The long and short of ureteroscopy

Written by: Mr Andrew Ballaro
Published:
Edited by: Nicholas Howley

If you have kidney stones, what’s the best way to treat it? Leading consultant urologist Mr Andrew Ballaro explains what a ureteroscopy involves, and when it is preferable to other treatments for kidney stones.

What is a ureteroscopy?

Ureteroscopy is a short surgical procedure involving passing a specialised instrument into the ureter. The ureter is a long muscular tube which drains urine from the kidney down to the bladder.

A ureteroscopy is a way of get rid of stones that are in the ureter. Usually we fragmenting the stones with a laser and remove them with a small basket, allowing the urine to pass freely subsequently and resolving the pain.

Why would you need a ureteroscopy?

You would need a ureteroscopy in a number of situations.

If you have a kidney stone obstructing the ureter, that cause severe pain and usually needs emergency treatment.

Sometimes people have kidney stones which remain in the kidneys. In that situation we use a flexible ureteroscope which allows us to look up into the kidney and find the stone, manipulate it into a good position, and then fragment it using a laser again and removing the fragments with the basket.

There are a number of benefits of ureteroscopy compared with other methods of treating kidney stones. The main other method is lithotripsy, which involves sending shock waves into the kidney stone to break it up into fragments. Ureteroscopy is often preferable for a number of reasons:

  • It allows us to collect a specimen of the stone and send it off to the laboratory. We can then analyse the stone and be able to inform the patient of any particular dietary modifications that they can perform to reduce the risk of further stone formation.
  • Some stones up in the kidney can be very difficult to access and are not particularly amenable to lithotripsy – particularly the kidney stones in the lower pole at the end of long thin tracks of the kidney. Using a ureteroscopy allows us to visualise the stone and allow its complete removal without any residual fragments; which lithotripsy sometimes does not do.

How does a ureteroscopy work?

During rigid ureteroscopy, which is for stones in the ureter, a guide wire will be passed by passing an instrument through the urinary tract up into the ureter. Next, a long thin instrument called a ureteroscope is passed through the urethra up into the ureter to the position of the stone. The stone is then fragmented using a very thin laser fibre with high-energy laser pulses onto the stone and the stone is either dusted and the dust washed away, or fragmented into several particles and the particles then subsequently removed with the basket.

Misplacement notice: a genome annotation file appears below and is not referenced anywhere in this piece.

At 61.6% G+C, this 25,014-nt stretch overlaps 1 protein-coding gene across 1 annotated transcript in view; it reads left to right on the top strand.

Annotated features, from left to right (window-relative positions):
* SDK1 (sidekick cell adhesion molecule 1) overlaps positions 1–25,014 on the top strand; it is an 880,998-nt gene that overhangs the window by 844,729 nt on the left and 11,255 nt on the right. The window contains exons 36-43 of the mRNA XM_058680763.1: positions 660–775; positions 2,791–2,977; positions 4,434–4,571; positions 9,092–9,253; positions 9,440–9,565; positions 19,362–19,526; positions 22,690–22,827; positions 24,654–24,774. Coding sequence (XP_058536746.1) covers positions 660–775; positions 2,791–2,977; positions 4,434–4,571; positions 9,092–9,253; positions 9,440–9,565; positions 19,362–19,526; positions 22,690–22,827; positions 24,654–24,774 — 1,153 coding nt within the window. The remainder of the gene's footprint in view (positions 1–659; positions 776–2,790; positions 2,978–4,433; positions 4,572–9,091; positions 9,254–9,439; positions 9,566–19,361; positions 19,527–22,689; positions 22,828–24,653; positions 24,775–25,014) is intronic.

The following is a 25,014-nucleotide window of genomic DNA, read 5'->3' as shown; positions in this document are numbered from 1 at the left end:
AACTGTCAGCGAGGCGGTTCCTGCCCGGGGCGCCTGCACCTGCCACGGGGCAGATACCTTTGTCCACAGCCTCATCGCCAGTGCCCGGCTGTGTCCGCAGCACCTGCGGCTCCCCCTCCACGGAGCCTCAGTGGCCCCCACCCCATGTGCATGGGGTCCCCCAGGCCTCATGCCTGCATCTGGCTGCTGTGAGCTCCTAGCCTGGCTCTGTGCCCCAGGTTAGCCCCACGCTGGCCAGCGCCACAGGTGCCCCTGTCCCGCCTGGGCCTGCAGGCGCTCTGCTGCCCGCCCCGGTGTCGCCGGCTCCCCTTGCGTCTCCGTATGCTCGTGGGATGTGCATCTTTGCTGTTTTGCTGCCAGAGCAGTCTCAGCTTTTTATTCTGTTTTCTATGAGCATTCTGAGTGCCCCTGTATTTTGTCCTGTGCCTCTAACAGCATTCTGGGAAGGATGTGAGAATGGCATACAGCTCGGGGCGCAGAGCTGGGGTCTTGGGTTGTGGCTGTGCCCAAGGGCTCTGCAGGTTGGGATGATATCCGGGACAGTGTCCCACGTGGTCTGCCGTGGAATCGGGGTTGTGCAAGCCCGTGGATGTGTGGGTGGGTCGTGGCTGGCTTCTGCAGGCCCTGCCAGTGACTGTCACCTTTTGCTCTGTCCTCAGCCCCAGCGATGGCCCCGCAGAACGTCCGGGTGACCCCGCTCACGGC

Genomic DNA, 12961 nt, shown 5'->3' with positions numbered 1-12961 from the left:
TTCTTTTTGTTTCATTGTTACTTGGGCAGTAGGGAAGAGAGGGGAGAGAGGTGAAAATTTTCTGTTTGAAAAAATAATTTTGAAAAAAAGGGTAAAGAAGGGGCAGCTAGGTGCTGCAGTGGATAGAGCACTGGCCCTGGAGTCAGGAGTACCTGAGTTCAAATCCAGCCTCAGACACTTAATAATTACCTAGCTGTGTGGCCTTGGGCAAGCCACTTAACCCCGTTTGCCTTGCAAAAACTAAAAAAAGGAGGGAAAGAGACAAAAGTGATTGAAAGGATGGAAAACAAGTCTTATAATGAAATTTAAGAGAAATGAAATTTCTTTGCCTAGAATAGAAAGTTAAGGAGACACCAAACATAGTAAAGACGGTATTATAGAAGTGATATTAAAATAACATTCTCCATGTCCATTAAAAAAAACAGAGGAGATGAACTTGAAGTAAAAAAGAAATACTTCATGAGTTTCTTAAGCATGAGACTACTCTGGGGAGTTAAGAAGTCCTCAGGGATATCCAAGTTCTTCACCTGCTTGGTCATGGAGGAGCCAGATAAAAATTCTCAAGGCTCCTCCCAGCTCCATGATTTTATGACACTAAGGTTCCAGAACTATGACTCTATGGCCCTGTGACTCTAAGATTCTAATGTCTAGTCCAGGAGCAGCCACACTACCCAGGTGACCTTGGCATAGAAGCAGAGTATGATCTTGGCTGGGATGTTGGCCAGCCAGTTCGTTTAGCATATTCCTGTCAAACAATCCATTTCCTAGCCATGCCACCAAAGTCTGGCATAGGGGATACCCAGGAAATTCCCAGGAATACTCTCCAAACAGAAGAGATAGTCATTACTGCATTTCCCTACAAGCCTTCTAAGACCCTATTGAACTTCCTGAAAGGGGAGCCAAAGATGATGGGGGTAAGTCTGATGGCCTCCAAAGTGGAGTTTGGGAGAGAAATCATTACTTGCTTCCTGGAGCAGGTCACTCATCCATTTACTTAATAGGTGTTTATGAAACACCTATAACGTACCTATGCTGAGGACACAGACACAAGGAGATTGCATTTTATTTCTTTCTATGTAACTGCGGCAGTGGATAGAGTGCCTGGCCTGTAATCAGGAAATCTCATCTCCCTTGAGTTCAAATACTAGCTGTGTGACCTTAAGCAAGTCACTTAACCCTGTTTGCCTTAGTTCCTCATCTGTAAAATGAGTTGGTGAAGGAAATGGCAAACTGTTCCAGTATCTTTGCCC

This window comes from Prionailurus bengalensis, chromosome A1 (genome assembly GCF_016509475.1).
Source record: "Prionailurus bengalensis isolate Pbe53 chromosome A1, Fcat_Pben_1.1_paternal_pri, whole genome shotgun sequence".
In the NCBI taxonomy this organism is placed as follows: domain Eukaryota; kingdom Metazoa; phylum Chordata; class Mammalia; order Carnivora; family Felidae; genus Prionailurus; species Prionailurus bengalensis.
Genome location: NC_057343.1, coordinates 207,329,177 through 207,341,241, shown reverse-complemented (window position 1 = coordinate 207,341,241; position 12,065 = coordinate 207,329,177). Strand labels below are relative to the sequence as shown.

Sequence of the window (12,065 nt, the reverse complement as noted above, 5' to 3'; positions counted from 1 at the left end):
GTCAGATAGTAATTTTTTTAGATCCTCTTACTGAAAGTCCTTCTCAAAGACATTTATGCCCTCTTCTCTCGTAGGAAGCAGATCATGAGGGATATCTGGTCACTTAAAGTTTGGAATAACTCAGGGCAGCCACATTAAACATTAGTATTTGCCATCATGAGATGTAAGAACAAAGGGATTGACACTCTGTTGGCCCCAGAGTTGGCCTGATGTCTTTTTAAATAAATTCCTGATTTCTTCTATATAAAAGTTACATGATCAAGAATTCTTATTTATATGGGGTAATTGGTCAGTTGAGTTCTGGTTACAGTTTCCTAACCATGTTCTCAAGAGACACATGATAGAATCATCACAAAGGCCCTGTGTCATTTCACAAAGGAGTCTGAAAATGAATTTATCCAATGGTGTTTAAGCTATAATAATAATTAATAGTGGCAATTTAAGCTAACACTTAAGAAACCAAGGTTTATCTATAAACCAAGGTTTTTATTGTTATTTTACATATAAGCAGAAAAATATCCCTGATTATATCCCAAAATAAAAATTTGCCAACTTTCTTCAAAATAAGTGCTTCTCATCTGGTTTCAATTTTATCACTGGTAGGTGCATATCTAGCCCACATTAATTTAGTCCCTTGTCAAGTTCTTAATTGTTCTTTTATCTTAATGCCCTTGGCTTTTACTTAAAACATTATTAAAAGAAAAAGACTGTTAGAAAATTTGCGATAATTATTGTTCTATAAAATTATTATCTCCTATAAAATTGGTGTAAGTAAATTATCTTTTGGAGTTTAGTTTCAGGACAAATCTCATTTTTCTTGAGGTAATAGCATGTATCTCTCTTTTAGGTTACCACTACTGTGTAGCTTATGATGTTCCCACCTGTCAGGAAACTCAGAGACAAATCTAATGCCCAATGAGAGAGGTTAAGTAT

If the stone is up in the kidney, then a flexible ureteroscope is inserted, normally over a guide wire. It's a quick and straightforward procedure and the whole thing takes about 20 minutes to half an hour. The flexible ureteroscope is used to look around the kidney and to find the relevant stones and to break them up and remove the bits as fragments – or again, to dust them into tiny fragments which are then washed out leaving no remaining stones.

What happens after the procedure?

The advantage of ureteroscopy is that it's a day case procedure. So the patient is normally able to go home straight after the operation. Sometimes a ureter stent is left to allow the urine to drain freely which may need to be subsequently removed, but generally we manage to do the procedure without leaving any further stents.

There's normally a period of recovery of a few hours after the anaesthetic, but normally the patient is able to go home later on the same day. We will follow up with the patient with the result of the stone analysis, and usually we use imaging to prove that the stone has been removed completely.

By Mr Andrew Ballaro
Urology

Mr Andrew Ballaro is a highly experienced NHS and private consultant urologist, specialising in the diagnosis and treatment of all urology problems, including kidney stones, blood in urine, urinary infections, prostatitis, prostate and bladder problems, and urological cancers. He has a particular interest in the comprehensive management of urinary stone disease and benign prostate hyperplasia (BPH). He consistently publishes leading results for complex stone operations and offers all treatments including mini and ultra-mini PCNL for kidney stones. He also offers a choice of surgical procedures for benign prostatic disease including Holmium Laser prostatectomy (HOLEP) the new Rezum steam treatment and MRI targeted template prostate biopsy. He has a doctoral research degree in the overactive bladder and sees many patients with this condition. He holds clinics on Wednesdays and Fridays at The Wellington Hospital and The Hospital of St John and Elizabeth in North London and also consults at locations in Essex.

Mr Ballaro's extensive training began after graduating from The Royal Free Hospital Medical School in London, and undertaking his basic surgical training at Oxford. He was awarded a Fellowship from the Royal College of Surgeons of London and went on to complete higher urological training on the North London Training Scheme. This was followed by advanced training in laparoscopy and complex stone surgery from national and international experts in his field.

Mr Ballaro has a strong interest in education, currently teaching trainees at the London Deanery across many levels, in addition to being awarded a Hunterian Professorship from the Royal College of Surgeons of England. He holds a Masters degree in Urology and an MD in Clinical Sciences from the Institute of Urology and has published extensively on the subject of minimally invasive urological surgery. He is the co-author of the latest edition of the popular medical student textbook 'Lecture Notes in Urology'.

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